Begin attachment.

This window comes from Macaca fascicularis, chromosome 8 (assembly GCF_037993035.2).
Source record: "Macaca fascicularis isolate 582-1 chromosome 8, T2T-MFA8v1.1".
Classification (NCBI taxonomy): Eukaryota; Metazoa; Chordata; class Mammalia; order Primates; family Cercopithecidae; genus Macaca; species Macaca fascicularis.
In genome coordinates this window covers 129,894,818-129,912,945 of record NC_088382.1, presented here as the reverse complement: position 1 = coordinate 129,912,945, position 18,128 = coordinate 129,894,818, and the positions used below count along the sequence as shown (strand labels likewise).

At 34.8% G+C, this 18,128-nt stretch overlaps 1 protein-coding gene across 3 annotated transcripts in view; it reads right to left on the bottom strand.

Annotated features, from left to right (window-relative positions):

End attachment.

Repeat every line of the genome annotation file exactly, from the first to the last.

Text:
This window comes from Macaca fascicularis, chromosome 8 (assembly GCF_037993035.2).
Source record: "Macaca fascicularis isolate 582-1 chromosome 8, T2T-MFA8v1.1".
Classification (NCBI taxonomy): Eukaryota; Metazoa; Chordata; class Mammalia; order Primates; family Cercopithecidae; genus Macaca; species Macaca fascicularis.
In genome coordinates this window covers 129,894,818-129,912,945 of record NC_088382.1, presented here as the reverse complement: position 1 = coordinate 129,912,945, position 18,128 = coordinate 129,894,818, and the positions used below count along the sequence as shown (strand labels likewise).

At 34.8% G+C, this 18,128-nt stretch overlaps 1 protein-coding gene across 3 annotated transcripts in view; it reads right to left on the bottom strand.

Annotated features, from left to right (window-relative positions):